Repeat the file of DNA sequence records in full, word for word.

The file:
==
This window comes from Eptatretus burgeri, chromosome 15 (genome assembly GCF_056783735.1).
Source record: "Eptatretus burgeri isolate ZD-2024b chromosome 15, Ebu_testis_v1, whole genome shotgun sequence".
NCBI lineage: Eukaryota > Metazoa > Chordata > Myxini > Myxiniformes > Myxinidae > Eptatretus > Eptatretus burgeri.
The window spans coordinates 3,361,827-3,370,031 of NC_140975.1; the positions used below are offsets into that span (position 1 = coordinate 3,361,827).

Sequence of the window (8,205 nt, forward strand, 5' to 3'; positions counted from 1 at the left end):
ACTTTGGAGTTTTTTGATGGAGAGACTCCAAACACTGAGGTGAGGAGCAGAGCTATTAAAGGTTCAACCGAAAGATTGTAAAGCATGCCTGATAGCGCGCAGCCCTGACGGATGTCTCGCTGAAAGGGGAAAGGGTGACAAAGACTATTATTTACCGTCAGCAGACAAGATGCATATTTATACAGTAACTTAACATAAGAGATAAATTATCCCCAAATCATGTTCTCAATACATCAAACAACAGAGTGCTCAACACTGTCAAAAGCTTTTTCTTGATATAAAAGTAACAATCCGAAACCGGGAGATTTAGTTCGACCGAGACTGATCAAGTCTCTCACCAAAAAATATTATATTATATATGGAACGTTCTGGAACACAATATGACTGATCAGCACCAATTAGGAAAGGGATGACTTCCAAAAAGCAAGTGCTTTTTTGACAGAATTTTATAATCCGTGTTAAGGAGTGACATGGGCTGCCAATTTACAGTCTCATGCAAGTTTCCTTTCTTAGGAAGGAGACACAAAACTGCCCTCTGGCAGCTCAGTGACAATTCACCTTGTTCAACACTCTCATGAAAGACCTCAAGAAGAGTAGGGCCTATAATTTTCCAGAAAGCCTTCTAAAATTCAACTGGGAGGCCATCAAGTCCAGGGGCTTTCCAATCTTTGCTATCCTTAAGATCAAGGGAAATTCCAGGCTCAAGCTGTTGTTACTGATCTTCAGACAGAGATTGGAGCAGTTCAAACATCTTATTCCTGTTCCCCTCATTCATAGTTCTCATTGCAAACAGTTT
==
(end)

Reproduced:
This window comes from Eptatretus burgeri, chromosome 15 (genome assembly GCF_056783735.1).
Source record: "Eptatretus burgeri isolate ZD-2024b chromosome 15, Ebu_testis_v1, whole genome shotgun sequence".
NCBI lineage: Eukaryota > Metazoa > Chordata > Myxini > Myxiniformes > Myxinidae > Eptatretus > Eptatretus burgeri.
The window spans coordinates 3,361,827-3,370,031 of NC_140975.1; the positions used below are offsets into that span (position 1 = coordinate 3,361,827).

Sequence of the window (8,205 nt, forward strand, 5' to 3'; positions counted from 1 at the left end):
ACTTTGGAGTTTTTTGATGGAGAGACTCCAAACACTGAGGTGAGGAGCAGAGCTATTAAAGGTTCAACCGAAAGATTGTAAAGCATGCCTGATAGCGCGCAGCCCTGACGGATGTCTCGCTGAAAGGGGAAAGGGTGACAAAGACTATTATTTACCGTCAGCAGACAAGATGCATATTTATACAGTAACTTAACATAAGAGATAAATTATCCCCAAATCATGTTCTCAATACATCAAACAACAGAGTGCTCAACACTGTCAAAAGCTTTTTCTTGATATAAAAGTAACAATCCGAAACCGGGAGATTTAGTTCGACCGAGACTGATCAAGTCTCTCACCAAAAAATATTATATTATATATGGAACGTTCTGGAACACAATATGACTGATCAGCACCAATTAGGAAAGGGATGACTTCCAAAAAGCAAGTGCTTTTTTGACAGAATTTTATAATCCGTGTTAAGGAGTGACATGGGCTGCCAATTTACAGTCTCATGCAAGTTTCCTTTCTTAGGAAGGAGACACAAAACTGCCCTCTGGCAGCTCAGTGACAATTCACCTTGTTCAACACTCTCATGAAAGACCTCAAGAAGAGTAGGGCCTATAATTTTCCAGAAAGCCTTCTAAAATTCAACTGGGAGGCCATCAAGTCCAGGGGCTTTCCAATCTTTGCTATCCTTAAGATCAAGGGAAATTCCAGGCTCAAGCTGTTGTTACTGATCTTCAGACAGAGATTGGAGCAGTTCAAACATCTTATTCCTGTTCCCCTCATTCATAGTTCTCATTGCAAACAGTTT